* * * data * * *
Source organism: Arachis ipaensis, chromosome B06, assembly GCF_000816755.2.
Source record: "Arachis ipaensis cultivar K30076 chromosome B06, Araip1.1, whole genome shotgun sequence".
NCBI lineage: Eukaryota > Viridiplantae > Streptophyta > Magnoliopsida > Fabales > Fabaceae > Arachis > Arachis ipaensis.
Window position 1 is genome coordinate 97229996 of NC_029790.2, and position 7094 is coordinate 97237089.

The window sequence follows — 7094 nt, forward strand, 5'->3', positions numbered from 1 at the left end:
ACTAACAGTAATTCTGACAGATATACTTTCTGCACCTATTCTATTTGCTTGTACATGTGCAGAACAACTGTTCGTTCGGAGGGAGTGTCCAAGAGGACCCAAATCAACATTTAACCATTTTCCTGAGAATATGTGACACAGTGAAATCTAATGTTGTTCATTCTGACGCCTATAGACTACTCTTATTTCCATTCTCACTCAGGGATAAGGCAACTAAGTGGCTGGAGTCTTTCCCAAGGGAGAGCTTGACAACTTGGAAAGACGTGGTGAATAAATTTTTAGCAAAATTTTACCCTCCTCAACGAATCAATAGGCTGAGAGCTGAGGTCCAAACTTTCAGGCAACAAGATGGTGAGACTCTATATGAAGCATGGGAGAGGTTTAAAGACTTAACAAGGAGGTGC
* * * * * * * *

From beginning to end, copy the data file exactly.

Source organism: Arachis ipaensis, chromosome B06, assembly GCF_000816755.2.
Source record: "Arachis ipaensis cultivar K30076 chromosome B06, Araip1.1, whole genome shotgun sequence".
NCBI lineage: Eukaryota > Viridiplantae > Streptophyta > Magnoliopsida > Fabales > Fabaceae > Arachis > Arachis ipaensis.
Window position 1 is genome coordinate 97229996 of NC_029790.2, and position 7094 is coordinate 97237089.

The window sequence follows — 7094 nt, forward strand, 5'->3', positions numbered from 1 at the left end:
ACTAACAGTAATTCTGACAGATATACTTTCTGCACCTATTCTATTTGCTTGTACATGTGCAGAACAACTGTTCGTTCGGAGGGAGTGTCCAAGAGGACCCAAATCAACATTTAACCATTTTCCTGAGAATATGTGACACAGTGAAATCTAATGTTGTTCATTCTGACGCCTATAGACTACTCTTATTTCCATTCTCACTCAGGGATAAGGCAACTAAGTGGCTGGAGTCTTTCCCAAGGGAGAGCTTGACAACTTGGAAAGACGTGGTGAATAAATTTTTAGCAAAATTTTACCCTCCTCAACGAATCAATAGGCTGAGAGCTGAGGTCCAAACTTTCAGGCAACAAGATGGTGAGACTCTATATGAAGCATGGGAGAGGTTTAAAGACTTAACAAGGAGGTGC